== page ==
The U.S. government has determined that poor/minority women are the biggest victims of global warming because they have lower incomes, less access to credit and decision-making authority and limited control over resources.
This increases their “vulnerability to many climate impacts,” according to a State Department assessment posted on a web site dedicated to releasing all sorts of interesting government documents. In this case the information is outlined in a Gender and Climate Change Fact Sheet complied by USAID, the government agency that provides economic and humanitarian assistance worldwide.
The fact sheet mostly focuses on women in developing countries such as Africa, Bangladesh, Mexico, Peru and Ecuador. “Development experts,” presumably working for the U.S. government agency found, for instance, that in Africa men have greater access to radios. This puts women at a disadvantage because they’re more likely to hear forecasts and early warnings when delivered through extension workers. This is deep stuff.
Here is another example of how global warming hurts poor women more than any other demographic; in many societies women have the primary responsibility for collecting water and firewood and climate change exacerbates resource scarcity, forcing women and girls to travel farther to collect the supplies. This increases threats to their safety and negatively impacts other areas such as farming productivity and child care.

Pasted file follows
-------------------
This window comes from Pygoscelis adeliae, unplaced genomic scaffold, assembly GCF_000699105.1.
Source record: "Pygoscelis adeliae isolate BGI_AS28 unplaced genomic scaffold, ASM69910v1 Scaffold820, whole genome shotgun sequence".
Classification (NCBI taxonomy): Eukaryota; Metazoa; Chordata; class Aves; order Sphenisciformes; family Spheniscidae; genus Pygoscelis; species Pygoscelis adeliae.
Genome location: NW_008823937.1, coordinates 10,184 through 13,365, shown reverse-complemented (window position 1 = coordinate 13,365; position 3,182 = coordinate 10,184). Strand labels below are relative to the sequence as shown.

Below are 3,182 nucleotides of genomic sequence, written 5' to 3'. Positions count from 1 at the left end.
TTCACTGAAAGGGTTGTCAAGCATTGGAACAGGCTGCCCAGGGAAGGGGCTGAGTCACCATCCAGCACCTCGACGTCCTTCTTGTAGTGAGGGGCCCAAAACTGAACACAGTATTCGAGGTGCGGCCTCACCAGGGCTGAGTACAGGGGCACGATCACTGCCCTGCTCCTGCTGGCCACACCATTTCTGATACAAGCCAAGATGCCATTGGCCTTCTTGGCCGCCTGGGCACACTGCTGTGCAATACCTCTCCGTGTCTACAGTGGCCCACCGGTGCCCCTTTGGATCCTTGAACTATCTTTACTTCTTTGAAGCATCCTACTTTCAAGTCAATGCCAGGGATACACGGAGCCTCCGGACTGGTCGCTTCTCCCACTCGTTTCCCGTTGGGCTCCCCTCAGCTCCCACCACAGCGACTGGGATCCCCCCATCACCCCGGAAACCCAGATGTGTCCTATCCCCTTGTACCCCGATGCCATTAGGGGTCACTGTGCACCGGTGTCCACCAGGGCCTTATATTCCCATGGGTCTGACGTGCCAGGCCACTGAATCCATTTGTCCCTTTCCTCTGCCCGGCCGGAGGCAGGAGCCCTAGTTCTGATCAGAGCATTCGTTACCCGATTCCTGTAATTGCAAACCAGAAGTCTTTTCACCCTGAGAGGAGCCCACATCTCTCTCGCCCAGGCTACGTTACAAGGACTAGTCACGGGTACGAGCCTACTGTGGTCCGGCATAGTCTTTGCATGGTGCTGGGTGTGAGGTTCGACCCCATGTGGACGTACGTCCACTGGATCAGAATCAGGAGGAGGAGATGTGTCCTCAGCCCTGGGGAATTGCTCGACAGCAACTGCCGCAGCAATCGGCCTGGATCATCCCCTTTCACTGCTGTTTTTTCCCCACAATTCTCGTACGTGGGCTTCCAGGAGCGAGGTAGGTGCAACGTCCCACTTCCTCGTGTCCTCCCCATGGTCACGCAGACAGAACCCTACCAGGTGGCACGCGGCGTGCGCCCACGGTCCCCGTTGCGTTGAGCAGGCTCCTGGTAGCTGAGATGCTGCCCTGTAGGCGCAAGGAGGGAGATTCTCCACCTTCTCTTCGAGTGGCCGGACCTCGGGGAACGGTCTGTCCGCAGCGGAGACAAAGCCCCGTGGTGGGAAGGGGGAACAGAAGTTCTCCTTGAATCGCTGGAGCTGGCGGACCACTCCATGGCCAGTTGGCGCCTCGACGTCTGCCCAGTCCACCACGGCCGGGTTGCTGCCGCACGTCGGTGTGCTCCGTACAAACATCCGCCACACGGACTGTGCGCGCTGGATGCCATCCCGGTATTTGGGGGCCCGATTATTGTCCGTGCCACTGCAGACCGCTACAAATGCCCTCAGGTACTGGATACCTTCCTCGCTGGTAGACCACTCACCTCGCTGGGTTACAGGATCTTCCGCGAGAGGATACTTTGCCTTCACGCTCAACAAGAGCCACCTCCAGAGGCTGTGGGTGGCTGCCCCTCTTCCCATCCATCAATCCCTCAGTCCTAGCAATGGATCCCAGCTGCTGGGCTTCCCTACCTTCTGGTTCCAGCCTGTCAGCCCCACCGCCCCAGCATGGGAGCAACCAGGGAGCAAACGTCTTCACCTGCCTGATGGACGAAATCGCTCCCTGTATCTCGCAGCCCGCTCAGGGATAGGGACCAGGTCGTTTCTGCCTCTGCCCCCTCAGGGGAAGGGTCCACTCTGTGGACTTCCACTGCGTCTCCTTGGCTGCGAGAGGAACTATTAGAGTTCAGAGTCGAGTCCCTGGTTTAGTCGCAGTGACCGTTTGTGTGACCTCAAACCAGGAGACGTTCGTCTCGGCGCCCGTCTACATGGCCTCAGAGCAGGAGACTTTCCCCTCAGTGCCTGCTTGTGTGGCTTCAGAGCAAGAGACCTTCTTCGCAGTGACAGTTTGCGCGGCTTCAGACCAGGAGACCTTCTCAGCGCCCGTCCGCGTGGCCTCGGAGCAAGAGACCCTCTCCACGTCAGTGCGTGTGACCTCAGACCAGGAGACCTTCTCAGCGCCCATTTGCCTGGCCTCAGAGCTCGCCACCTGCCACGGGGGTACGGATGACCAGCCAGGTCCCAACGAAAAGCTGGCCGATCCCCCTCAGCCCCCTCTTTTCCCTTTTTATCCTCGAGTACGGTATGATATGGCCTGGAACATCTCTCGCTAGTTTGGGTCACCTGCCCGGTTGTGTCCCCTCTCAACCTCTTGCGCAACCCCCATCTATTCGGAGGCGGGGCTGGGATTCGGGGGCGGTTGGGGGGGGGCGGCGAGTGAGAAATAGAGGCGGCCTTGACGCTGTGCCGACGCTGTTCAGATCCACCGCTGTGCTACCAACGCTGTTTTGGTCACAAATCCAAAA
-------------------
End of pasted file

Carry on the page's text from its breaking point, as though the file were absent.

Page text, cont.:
Uncle Sam’s gender disparity assessment also found this; because women are already vulnerable to “under nutrition” and have less access to medical services, they will suffer more because “changing temperatures alter vectors for diseases like malaria, higher sea-surface temperatures are correlated with cholera epidemics and more frequent droughts and floods will worsen sanitation and hygiene.”
Among the recommendations to help remedy this crisis is to “involve women in vulnerability assessments” and “incorporate gender considerations into national climate change strategies and regulations.” The government fact sheet doesn’t elaborate on what exactly this means or, more importantly, how much this will cost U.S. taxpayers.
This is simply the latest of many government alerts on the ills of global warming since Barack Obama became president. In the last few years the administration has released alarming reports saying that global warming could lead to a worldwide increase in mental illness, cancer and even sexual dysfunction and that it will make food “dangerous.” This, of course, will add to the malnourishment of millions worldwide.
Just a few months ago the taxpayer-funded National Science Foundation revealed that global warming is much worse than previously imagined because the ocean actually masks the true rate of damage for periods as long as a decade. Under this theory, the crisis is way more severe than what it appears because the sea is storing the heat that damages the earth, making it appear as if there is a sort of hiatus in climate change when there really isn’t.